Many of the young'un's in the "tactical" arena may not remember the dark days of the 80's and 90's - when there weren't three thousand dealers of various nylon bags, pouches, accessories and the like, in everything from black to the latest Unobtanium-Camouflage shades, all at the click of a web button. Yes, at one time your choices were straightforward issued gear, or doing some work with a needle and thread on your own - or if you were super lucky, paying the local Asian laundry seamstress or the nearest parachute rigger to modify something just a bit.

   Yes, some of you may not know it, but many of the designs you take for granted today such as the "three day/assault pack," the "dump pouch" or "modified chest rigs" were born out of a guy somewhere going "I like this but damn I wish it had X... what can I do?"

   And then came the dual scourge/blessing of the internet and a prolonged military conflict. Now anyone with a heavy duty sewing machine and a few ideas could sell his varied wares to folks world-wide; and the consumer had not just one or two gear choices, but a plethora which would make anyone dizzy to truly comprehend. Packs in this and that color. Belts with or without accessories. Clips and straps and dangles and dongles and the latest in technology because you know that unit is using it, I read it on a web forum from a guy who's cousin knows another guy...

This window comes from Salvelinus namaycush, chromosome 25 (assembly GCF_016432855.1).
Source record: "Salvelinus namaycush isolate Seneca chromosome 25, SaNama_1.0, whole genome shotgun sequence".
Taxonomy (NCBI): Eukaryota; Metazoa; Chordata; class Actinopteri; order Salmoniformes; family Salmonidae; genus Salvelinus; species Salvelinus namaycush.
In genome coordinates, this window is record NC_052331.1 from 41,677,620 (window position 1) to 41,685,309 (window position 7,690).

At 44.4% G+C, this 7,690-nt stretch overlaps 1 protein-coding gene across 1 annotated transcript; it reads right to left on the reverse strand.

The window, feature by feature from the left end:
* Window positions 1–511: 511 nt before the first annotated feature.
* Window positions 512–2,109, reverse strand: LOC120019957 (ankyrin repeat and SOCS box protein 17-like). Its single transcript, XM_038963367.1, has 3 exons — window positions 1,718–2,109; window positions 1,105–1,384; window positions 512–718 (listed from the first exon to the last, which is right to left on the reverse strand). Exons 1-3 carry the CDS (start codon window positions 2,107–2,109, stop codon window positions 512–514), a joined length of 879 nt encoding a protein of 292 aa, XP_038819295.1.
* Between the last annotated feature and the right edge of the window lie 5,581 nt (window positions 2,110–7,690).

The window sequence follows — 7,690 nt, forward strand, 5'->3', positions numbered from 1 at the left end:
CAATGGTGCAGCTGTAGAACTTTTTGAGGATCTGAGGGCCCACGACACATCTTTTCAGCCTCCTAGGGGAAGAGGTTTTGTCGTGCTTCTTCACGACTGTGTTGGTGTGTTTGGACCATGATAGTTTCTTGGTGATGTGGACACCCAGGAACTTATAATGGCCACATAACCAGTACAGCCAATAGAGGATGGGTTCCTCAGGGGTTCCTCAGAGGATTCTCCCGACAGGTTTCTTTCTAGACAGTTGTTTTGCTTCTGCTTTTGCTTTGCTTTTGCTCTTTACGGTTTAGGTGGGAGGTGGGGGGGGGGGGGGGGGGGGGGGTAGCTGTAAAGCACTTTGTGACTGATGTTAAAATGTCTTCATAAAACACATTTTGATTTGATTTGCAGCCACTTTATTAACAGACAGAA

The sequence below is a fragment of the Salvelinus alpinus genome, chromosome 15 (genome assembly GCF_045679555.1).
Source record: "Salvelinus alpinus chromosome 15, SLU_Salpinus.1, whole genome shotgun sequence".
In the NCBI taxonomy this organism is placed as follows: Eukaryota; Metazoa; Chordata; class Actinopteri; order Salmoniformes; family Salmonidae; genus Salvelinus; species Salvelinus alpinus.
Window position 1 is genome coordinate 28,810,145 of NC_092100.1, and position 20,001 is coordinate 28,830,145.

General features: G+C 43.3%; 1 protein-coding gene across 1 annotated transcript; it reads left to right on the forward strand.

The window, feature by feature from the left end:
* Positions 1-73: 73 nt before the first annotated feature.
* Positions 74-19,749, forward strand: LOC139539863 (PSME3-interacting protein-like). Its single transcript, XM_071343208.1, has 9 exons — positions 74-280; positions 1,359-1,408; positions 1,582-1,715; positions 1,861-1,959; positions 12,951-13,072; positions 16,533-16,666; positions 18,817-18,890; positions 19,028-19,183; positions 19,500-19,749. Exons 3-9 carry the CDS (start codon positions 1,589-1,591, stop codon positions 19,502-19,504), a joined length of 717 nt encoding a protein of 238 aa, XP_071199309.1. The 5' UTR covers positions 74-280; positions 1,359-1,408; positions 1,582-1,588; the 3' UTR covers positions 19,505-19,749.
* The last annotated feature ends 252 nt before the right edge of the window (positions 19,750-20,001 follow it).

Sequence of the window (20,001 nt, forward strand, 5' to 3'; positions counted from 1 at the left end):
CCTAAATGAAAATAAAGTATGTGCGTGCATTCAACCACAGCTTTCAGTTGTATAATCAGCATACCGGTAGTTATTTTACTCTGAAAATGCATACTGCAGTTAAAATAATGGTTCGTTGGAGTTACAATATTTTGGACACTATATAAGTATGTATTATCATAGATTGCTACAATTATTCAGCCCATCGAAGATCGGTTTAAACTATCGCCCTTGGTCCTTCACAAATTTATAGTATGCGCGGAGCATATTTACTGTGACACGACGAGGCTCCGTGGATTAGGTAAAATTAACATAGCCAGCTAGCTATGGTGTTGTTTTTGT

I was just as guilty. You can ask my wife how many packs I've gone through over the years, or how many different little pouches I ordered because "this one is just a bit different and does something better." The standing joke in my old community of "900 pounds of lightweight gear" certainly applied - I had packs, pouches, bags, attachment points, rails, do-dads, thingamajigs and the like pouring out of bins. Because, by God, if I was going downrange on a live device, or making entry on a really bad situation I wanted everything to not only solve the problem at hand, but to also rebuild a civilization, construct a space program, and style my hair while doing so. Anything less would be a waste of all the work that was put into developing the "high speed low drag" kit that was out there.

   But over the past few years, something subtly changed. I got tired of having so. much. crap.  Having to haul it in my truck, carry it on my body, and deal with it when working. Part of it being getting older, not in the condition I was twenty years ago, and physically not the same man. But most of it being a slow mental realization. I don't NEED every available tool right on my body. I can often accomplish the same stuff going old-fashioned with some simpler tools. And I can't say I don't like it. I think the kit I wear on bad calls now is probably half the weight of five years ago, and yet I feel I am probably 200% more effective.